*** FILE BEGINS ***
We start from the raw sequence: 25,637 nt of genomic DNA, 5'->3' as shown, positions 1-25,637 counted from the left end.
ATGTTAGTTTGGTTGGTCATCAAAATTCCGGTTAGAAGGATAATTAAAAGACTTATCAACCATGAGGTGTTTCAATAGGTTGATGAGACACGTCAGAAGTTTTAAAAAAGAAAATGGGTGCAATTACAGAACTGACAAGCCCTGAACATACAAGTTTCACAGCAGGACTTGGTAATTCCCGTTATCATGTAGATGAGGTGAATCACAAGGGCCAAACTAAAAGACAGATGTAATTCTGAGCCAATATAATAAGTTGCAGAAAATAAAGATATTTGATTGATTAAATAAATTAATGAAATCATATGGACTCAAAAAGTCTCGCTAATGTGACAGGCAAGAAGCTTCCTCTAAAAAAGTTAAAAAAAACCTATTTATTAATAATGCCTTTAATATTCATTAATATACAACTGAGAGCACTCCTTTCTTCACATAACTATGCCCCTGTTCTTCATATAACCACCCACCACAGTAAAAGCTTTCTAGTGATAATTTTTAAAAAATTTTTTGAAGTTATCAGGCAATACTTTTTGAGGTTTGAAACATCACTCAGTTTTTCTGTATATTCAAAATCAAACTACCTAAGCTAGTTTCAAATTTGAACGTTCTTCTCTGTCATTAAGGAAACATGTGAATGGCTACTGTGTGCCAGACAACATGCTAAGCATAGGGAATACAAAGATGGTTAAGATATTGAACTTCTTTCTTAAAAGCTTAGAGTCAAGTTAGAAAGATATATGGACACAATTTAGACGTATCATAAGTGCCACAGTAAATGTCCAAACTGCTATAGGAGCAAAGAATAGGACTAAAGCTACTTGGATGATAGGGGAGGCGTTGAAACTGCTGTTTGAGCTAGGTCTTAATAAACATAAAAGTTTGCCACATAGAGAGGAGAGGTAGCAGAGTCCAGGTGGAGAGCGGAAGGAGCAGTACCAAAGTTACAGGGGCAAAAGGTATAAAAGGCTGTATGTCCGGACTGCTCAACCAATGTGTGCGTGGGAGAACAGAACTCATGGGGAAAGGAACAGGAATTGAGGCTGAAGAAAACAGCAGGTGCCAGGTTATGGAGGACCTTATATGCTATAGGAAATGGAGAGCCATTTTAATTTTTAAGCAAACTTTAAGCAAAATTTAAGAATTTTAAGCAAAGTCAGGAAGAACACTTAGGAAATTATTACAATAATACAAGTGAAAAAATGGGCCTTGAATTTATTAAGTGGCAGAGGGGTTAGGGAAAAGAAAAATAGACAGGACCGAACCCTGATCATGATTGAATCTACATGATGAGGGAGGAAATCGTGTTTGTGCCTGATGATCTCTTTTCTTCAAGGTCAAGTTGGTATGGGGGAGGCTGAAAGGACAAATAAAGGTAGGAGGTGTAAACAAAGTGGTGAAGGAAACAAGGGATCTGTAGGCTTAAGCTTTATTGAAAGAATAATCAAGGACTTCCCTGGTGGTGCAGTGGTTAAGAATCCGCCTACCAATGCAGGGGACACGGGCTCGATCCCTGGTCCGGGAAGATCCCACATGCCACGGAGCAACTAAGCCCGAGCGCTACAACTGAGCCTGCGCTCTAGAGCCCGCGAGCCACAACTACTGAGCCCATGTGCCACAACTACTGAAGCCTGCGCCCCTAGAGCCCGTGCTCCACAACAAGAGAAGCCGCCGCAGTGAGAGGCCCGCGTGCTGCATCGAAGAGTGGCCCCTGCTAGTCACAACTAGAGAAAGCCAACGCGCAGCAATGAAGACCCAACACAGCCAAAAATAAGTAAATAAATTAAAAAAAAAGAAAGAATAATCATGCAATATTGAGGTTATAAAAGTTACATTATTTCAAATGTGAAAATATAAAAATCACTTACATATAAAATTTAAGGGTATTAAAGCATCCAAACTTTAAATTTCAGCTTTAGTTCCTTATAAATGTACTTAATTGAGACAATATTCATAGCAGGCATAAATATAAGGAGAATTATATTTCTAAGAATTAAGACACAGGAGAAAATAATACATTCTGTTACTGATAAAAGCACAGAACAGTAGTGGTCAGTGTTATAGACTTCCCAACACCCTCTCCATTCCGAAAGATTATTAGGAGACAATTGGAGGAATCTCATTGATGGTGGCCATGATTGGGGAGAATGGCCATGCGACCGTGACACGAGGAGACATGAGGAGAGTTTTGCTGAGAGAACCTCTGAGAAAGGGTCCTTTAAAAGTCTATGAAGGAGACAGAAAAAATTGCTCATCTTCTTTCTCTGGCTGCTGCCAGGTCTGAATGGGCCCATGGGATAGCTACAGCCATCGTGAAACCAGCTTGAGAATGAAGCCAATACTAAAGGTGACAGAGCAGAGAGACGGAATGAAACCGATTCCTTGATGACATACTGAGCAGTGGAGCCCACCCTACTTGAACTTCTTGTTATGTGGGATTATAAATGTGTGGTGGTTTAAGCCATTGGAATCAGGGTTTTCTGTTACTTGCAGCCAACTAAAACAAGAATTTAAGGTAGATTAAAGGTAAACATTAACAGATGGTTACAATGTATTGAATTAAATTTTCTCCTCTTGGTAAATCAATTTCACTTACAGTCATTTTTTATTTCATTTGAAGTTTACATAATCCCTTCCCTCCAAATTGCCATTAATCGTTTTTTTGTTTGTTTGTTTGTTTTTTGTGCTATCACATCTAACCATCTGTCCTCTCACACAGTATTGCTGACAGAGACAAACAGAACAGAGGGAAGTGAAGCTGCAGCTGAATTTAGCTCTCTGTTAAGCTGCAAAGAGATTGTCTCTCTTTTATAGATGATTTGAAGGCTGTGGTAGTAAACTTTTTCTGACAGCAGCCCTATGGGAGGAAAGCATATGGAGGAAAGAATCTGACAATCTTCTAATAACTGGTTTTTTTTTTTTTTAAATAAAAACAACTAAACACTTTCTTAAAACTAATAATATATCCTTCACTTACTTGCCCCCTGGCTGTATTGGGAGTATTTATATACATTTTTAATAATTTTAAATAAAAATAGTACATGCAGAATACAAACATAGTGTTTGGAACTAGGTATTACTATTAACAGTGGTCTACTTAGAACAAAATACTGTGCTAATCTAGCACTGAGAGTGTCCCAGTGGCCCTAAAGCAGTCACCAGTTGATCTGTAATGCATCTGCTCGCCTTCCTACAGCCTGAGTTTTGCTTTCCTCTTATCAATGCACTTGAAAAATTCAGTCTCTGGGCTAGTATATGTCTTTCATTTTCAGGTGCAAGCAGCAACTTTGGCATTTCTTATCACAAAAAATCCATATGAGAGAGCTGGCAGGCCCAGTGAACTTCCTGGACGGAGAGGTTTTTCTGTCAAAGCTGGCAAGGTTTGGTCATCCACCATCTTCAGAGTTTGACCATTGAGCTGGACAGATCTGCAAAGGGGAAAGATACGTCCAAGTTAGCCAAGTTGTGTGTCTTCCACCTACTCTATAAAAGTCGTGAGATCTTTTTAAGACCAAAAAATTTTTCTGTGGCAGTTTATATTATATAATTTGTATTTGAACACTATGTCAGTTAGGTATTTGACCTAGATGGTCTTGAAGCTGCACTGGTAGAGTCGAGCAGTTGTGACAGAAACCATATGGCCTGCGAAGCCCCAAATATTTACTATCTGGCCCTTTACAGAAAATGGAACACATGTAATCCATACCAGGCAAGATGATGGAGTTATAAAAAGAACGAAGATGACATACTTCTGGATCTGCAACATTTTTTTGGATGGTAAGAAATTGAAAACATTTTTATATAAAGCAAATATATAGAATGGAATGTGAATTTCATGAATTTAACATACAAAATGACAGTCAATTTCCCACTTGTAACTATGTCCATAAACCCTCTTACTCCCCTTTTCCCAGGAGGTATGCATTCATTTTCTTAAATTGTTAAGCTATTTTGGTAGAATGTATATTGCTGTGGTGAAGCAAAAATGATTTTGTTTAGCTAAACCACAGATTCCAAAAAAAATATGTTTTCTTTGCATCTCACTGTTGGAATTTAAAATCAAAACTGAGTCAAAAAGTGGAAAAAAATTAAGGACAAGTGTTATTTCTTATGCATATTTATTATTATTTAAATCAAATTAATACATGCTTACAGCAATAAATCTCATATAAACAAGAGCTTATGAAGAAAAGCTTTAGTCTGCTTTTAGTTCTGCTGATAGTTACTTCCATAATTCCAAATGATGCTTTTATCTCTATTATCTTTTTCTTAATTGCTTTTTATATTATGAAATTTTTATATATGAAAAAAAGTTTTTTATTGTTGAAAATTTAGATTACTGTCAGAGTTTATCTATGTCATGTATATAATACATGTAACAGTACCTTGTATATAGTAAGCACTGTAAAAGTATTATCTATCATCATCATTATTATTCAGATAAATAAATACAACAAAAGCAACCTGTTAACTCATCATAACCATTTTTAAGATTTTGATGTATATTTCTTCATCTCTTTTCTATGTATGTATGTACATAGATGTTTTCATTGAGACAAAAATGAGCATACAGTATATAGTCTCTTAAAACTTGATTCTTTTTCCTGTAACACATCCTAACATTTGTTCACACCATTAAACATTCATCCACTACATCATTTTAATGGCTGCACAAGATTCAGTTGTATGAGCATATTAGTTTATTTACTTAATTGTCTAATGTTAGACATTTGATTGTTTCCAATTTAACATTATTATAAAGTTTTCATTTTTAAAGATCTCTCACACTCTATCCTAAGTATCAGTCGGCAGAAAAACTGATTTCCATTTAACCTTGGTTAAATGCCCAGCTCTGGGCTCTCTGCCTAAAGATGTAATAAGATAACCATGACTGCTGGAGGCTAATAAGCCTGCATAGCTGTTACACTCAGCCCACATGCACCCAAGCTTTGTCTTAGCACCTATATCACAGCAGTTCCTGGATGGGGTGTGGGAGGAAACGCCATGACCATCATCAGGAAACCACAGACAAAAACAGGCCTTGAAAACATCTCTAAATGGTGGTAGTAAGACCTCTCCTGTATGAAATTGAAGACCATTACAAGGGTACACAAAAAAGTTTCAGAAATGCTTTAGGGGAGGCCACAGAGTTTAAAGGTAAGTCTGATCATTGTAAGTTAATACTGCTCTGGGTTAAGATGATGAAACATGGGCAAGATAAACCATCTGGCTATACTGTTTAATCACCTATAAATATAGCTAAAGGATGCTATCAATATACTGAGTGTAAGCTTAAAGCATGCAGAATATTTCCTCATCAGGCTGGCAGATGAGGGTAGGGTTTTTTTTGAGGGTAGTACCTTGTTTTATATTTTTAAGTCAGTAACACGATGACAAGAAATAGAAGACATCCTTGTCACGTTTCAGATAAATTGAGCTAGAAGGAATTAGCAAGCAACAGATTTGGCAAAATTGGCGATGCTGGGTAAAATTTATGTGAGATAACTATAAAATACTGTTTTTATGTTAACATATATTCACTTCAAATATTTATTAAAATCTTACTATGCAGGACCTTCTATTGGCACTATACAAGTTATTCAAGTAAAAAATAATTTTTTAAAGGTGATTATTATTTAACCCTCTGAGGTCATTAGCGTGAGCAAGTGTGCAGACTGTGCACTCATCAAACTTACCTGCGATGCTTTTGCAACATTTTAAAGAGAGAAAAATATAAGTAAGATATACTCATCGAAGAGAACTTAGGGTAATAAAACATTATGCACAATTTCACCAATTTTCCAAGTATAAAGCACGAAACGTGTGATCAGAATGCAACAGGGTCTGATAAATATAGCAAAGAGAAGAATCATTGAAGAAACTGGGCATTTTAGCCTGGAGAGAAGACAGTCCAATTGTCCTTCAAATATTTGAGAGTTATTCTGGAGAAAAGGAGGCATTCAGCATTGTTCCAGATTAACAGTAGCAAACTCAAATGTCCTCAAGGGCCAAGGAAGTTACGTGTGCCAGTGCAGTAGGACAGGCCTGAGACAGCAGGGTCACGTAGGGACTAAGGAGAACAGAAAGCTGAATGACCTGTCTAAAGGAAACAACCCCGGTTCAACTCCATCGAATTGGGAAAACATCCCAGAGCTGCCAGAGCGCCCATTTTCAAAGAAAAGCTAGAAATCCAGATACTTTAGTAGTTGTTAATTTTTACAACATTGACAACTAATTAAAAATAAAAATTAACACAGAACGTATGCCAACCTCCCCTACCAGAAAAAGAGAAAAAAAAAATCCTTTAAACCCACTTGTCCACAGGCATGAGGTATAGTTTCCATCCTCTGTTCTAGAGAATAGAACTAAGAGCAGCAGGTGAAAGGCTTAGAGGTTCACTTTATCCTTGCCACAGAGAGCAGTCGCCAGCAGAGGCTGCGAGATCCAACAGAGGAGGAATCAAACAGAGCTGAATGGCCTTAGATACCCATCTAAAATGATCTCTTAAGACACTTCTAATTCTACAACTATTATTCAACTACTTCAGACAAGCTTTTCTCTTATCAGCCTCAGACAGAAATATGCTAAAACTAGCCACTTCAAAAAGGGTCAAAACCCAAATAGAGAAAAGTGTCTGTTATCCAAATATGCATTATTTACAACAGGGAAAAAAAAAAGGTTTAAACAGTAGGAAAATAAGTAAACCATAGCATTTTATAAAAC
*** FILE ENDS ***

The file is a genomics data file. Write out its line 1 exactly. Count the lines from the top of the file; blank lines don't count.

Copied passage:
We start from the raw sequence: 25,637 nt of genomic DNA, 5'->3' as shown, positions 1-25,637 counted from the left end.